For background on the case the client was a £350,000 light engineering partnership paying annual accounting fees of around £800. We’ll let the business development manager in the firm take over the story…
“I was alerted by the partner looking after the client that he was a potential for Business Development work but had shown little interest when a BD project was raised by the partner. The client was in his 50’s, working far too much and looking to pass on the business to his son (who also worked in the business) in 5 or 6 years.
The business had grown steadily, and he had built up a good Team.
We had a preliminary meeting with the client to establish some background and identify some of the challenges they were facing. The meeting lasted just over two hours. By asking probing questions we were able to identify the key concern of the client — the business relied to heavily on him and he was not getting any input from his team.
The transformation in the client was remarkable once we had identified that key concern. The profit improvement potential was not the big turn on for him, so had I persisted with that route I would have got nowhere. Once I found that key concern, I was able to ask questions like this:
“What would be the implications for you if you were able to train your team to think like you do?”
“How important would that be for you?”
“What would be the effect on your business if we could work with you to systematize your operations so that they didn’t rely on you being there all the time?”
“How would that impact on you personally?”
When the client had thought through the implications of those questions, he was then ready to commit to the next stage, which was a Planning Session.
I asked him to complete the Business Development Questionnaire and we reconvened for the Planning Session two weeks later. As we could have predicted, working with the team was very high on the list of priorities on the action plan, as was establishing a management control plan within the business.
I want to focus here on the work I did with his team as I believe there are some lessons to be learnt from it. Here was my proposal to the client of the work I would do.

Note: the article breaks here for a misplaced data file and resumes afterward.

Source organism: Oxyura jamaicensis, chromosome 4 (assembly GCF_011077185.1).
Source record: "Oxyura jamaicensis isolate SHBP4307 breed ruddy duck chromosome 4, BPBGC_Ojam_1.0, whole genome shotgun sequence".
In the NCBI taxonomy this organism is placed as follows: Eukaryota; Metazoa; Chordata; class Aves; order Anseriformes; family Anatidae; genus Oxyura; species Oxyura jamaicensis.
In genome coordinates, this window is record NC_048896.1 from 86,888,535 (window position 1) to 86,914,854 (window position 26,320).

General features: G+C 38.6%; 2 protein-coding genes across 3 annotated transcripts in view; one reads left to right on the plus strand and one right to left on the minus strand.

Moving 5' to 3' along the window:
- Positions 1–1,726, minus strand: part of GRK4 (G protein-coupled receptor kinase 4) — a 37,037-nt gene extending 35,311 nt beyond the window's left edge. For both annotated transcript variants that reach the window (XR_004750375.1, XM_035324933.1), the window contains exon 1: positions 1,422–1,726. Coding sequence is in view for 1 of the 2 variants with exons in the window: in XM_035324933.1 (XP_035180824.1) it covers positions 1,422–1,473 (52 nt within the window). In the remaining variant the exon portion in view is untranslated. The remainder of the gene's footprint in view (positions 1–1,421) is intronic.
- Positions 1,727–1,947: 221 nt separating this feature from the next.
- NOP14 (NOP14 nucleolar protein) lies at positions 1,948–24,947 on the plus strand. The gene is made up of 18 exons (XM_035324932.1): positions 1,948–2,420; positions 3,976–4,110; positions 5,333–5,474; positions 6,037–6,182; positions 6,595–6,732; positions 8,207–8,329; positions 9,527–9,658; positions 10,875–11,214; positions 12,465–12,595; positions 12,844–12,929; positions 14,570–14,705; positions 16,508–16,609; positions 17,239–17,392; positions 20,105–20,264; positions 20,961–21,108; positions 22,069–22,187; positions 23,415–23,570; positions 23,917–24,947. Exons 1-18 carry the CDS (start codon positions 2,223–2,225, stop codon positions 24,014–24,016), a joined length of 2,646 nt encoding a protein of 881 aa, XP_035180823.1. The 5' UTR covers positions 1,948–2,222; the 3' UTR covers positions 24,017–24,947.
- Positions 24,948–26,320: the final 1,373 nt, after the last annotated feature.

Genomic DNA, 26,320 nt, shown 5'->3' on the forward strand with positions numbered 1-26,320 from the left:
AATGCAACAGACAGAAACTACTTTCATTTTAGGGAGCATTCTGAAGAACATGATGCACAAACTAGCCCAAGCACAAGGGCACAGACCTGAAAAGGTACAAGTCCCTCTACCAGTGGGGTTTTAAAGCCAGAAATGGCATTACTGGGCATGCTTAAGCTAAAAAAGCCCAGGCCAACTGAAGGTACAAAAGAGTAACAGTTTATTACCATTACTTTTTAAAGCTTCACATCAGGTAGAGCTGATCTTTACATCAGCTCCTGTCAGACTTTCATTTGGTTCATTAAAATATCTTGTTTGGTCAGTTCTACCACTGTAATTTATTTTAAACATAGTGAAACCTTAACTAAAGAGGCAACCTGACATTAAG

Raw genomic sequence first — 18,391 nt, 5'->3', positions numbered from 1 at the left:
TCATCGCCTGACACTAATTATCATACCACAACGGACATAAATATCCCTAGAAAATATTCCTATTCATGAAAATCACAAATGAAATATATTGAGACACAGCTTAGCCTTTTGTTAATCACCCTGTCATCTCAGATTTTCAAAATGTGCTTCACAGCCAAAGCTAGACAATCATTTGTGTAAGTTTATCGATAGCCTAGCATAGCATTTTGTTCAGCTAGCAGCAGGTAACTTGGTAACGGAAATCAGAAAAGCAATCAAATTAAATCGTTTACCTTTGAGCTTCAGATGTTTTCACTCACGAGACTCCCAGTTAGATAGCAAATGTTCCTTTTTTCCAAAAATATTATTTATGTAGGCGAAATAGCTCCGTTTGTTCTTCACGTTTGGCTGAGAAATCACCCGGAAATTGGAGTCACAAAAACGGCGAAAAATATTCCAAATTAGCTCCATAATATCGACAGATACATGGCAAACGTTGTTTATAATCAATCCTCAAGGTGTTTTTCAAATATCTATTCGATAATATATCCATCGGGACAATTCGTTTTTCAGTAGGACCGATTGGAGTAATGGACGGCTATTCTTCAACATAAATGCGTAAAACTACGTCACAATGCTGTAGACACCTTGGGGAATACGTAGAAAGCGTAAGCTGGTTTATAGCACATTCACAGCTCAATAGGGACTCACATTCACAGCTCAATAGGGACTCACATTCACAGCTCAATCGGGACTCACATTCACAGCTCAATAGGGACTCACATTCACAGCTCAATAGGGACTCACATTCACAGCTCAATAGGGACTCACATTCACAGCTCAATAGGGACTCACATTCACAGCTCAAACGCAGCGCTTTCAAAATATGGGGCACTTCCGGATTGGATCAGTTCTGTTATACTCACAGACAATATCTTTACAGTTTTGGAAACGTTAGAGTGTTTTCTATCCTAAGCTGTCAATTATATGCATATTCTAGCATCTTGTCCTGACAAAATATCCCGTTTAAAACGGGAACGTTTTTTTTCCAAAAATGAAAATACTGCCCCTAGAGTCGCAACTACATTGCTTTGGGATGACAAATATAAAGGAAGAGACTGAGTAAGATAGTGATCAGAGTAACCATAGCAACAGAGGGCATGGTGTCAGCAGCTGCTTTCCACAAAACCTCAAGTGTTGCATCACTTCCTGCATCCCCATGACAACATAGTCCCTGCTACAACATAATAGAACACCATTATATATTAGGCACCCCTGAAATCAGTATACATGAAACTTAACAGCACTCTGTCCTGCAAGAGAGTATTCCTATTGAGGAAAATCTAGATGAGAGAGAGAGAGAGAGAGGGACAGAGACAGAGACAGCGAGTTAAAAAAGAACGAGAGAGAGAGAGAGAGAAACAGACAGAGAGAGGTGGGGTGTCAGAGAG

I would run a half day session with his entire Team. At the session we would cover these topics:
- An Introduction to the Session
- A look at the numbers — show the Team the last five years’ accounts and a broad brush forecast.
- A look at the potential within the business using the PIP software, focusing, on the productivity module.
- A brainstorm on the Strengths, Weaknesses, Opportunities and Threats of the business.
- A brainstorm on changing paradigms…why do they do things the way they do and how can they do things better and smarter.
- Inverting the pyramid…having the Team tell us how the Boss ran the business — and what might be a better way…
- …and finishing off with a motivational talk about delegation, Teamwork and focusing on profit rather revenue. This was based around having them look at the effect of discounting and wastage on the gross profit. I had managed to persuade the boss to base his bonus scheme on gross profit rather than revenue, so this tied in well.
I told him the work would cost £2,000 plus VAT including all training materials and was fully guaranteed…if he didn’t perceive the value, he could pay us what he felt it was worth.
His initial reaction (even after the planning session) was negative. He didn’t see how the process would be worth £2,000 to him and was particularly wary about divulging the numbers stuff to his Team. But I managed to get him to go away and think about it — the process was guaranteed so what had he to lose?
He called me the day after to say he’d thought about it and was going to do it. He said, though, that he thought it would be very hard work for me as he would be surprised if any of his Team talked!
So I suggested that to break down the barriers I would go and have a drink with his team a couple of weeks before the session. We went to their local pub after work and I sat down with them and explained why we were doing the session and what was in it for them.
I was still extremely nervous when I got up there on the day!